Wednesday, 29 February 2012
Wednesday 29th February - Camel Riding
We both wake at about 3 a.m. The celestial sky is still there and there are a few more shooting stars to see. It is getting a little chilly but neither of us is willing to get out of bed to fetch the extra blankets from inside the house. Next thing we know it is starting to get light in the east so we leap out of bed, in honour of today's date, and sort ourselves out. Back up onto the roof to see a pretty spectacular sunrise.
There are peacocks to watch until we get the call for breakfast - millet porridge, sour yoghurt and banana washed down with chai. Meanwhile our mounts for the day have arrived along with their cameleteers or whatever they are called. We hop on board and are soon heading further away from civilisation.
Our first port of call is No 1 camel boy's dad's house where pater is waiting with a state of the art camel cart. The camel pulling the cart is D's camel's dad and his son keeps up a lively pace following the cart. This contains a full load of bedding and cushions and after about 20 minutes we arrive at another cluster of dwellings in the increasingly sandy landscape. Here everybody has a breather and a chinwag while the cart is unloaded and then we head off towards the horizon.
Travelling by camel gets you much closer to nature and there were plenty of birds to see although a swaying camel does not provide a good platform for photography. We passed a herd of camels, grazing the desert thornbushes, and all marked as belonging to somebody. The baby camels are very small and have difficulty walking for a few days. We were told that this chap is about ten days old.
Our guides took us to the foot of a big sand dune and offered us the chance to climb it. Like the mugs we are we said yes please. Jock Wallace used to improve the fitness of the Rangers first team by sending them up sand dunes. We are amazed that they ever recovered enough to play. The view from the top was worth the effort. When we got back down to the camels there was half a stone of sand to empty from each shoe.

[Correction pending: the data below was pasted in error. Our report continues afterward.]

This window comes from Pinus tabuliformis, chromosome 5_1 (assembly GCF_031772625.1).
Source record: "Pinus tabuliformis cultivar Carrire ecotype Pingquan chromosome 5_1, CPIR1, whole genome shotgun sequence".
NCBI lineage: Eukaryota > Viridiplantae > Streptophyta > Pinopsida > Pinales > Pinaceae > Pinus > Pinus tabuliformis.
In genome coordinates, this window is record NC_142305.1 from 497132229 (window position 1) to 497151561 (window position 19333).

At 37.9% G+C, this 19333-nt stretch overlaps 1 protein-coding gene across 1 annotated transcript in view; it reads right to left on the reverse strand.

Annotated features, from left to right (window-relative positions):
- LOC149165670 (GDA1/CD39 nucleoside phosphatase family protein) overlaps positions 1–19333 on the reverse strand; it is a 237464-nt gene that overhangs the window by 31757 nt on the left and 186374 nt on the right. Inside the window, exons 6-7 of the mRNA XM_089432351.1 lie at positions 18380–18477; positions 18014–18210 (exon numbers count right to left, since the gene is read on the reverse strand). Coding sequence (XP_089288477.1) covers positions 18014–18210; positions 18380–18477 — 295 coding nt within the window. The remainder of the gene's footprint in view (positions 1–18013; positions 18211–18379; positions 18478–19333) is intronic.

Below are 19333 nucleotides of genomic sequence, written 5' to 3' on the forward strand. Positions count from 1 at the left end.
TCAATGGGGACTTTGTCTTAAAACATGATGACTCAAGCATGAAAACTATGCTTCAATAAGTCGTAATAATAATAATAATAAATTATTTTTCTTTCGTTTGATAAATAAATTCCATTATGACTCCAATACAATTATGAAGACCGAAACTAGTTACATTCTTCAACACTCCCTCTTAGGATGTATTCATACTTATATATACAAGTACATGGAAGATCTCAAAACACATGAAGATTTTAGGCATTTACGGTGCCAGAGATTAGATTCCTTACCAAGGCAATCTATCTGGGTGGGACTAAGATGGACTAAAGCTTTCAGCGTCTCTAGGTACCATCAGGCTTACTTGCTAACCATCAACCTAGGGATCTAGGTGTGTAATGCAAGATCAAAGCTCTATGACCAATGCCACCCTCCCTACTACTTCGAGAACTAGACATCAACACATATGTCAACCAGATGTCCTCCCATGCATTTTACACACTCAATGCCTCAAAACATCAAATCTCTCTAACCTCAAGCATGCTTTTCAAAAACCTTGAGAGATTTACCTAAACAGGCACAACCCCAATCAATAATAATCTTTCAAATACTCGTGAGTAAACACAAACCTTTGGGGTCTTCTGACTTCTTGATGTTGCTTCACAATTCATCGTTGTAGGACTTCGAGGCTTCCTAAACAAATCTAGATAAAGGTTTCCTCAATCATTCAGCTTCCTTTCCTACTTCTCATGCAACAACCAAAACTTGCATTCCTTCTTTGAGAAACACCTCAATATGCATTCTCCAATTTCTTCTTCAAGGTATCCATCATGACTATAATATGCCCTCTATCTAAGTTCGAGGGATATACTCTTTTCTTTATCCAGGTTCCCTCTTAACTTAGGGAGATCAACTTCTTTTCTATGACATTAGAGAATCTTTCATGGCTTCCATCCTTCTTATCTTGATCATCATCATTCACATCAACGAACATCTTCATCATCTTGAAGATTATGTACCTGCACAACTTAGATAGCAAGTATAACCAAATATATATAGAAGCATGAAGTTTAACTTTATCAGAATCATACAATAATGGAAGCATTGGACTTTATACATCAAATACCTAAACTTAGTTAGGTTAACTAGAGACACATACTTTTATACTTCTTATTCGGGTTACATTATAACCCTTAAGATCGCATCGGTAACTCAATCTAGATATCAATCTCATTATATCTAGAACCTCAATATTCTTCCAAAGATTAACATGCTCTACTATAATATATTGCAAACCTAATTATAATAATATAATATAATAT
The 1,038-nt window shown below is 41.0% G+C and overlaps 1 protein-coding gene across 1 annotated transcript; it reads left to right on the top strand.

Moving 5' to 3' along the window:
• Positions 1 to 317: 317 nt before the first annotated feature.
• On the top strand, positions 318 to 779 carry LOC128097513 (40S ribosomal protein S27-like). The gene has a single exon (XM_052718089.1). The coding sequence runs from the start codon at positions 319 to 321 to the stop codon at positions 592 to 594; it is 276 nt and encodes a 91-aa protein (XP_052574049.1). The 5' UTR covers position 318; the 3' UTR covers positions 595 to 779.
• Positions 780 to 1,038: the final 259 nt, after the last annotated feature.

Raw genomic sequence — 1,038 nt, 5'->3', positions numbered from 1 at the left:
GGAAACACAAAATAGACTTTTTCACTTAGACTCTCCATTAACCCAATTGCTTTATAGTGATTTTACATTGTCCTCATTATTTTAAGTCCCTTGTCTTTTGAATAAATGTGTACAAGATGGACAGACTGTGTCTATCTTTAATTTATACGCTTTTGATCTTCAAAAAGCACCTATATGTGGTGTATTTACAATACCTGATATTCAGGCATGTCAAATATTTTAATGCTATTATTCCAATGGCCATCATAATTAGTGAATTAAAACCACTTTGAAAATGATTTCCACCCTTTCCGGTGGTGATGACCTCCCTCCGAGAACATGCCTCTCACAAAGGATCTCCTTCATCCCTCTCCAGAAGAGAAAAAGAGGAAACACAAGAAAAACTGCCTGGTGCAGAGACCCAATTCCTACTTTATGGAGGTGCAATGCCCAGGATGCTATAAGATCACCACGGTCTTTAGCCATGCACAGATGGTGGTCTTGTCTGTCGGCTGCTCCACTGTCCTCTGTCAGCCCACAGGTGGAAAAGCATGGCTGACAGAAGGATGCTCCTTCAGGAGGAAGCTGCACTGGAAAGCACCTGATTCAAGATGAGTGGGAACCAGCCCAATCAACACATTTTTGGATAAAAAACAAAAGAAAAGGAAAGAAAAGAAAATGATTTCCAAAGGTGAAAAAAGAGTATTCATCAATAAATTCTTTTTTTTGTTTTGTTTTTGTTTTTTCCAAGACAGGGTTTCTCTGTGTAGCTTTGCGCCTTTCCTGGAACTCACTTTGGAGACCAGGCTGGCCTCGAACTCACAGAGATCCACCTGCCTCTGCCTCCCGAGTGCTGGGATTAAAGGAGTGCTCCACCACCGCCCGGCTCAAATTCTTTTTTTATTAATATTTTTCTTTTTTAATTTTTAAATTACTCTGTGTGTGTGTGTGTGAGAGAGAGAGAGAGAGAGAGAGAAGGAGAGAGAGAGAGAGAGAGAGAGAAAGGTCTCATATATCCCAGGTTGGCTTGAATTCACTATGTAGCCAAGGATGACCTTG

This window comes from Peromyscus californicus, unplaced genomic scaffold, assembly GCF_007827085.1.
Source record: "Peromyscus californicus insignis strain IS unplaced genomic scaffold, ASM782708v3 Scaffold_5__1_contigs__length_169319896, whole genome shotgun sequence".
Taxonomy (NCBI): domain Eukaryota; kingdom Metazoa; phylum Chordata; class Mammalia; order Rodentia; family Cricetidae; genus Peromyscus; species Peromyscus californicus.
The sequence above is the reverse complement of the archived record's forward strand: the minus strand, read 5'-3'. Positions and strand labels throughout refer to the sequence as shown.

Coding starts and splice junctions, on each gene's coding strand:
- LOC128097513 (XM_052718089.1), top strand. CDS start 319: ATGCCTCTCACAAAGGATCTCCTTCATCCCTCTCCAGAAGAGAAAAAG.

All good things come to an end and we found ourselves back at "Uncle & Auntie's". The scariest bit about camel riding is when they sit down to let you off. YOu must hold tight, lean back and try not to yell. Although it is only 10.15 a.m. lunch is ready, pretty much a repeat of last night but still very tasty. After our guides had had their meal we set of back to Jodhpur, once again our driver showing us what Grand prix racing would be like if cars travelled both ways round the circuit and there were a few goats and sheep ambling across and along the track.
Back at the Durag Niwas we met Govind, the owner. and we were able to thank him for a really excellent excursion. R has just about forgiven the place its little eccentricities
such as the colony of tiny ants (mainly) behind the wall hangings in our room, a bathroom tap that is shoogly even by Indian standards and the off white nature of some of the linen. You try washing your sheets in the river and see what they look like.
Once again it was time to pack for the next stage of our journey. This done, we took an auto into the centre to try a Lonely Planet recommended restaurant, the Indique on the roof of the Pal Haveli Hotel. We were lucky enough to get a table on the highest level of the roof where most other tables were reserved. From here we got views right across the city and in pariclar a great view of the sunset by the fort.
This was by no mens the cheapest meal that we have had in India but it was probably the best. The setting was fabulous and the heat radiating from the stone parapets kept the chill away. As it darkened candles were lit for all of the tables. Despite the place
becoming full there was no pressure for us to leave the table until we were ready.
A really splendid evening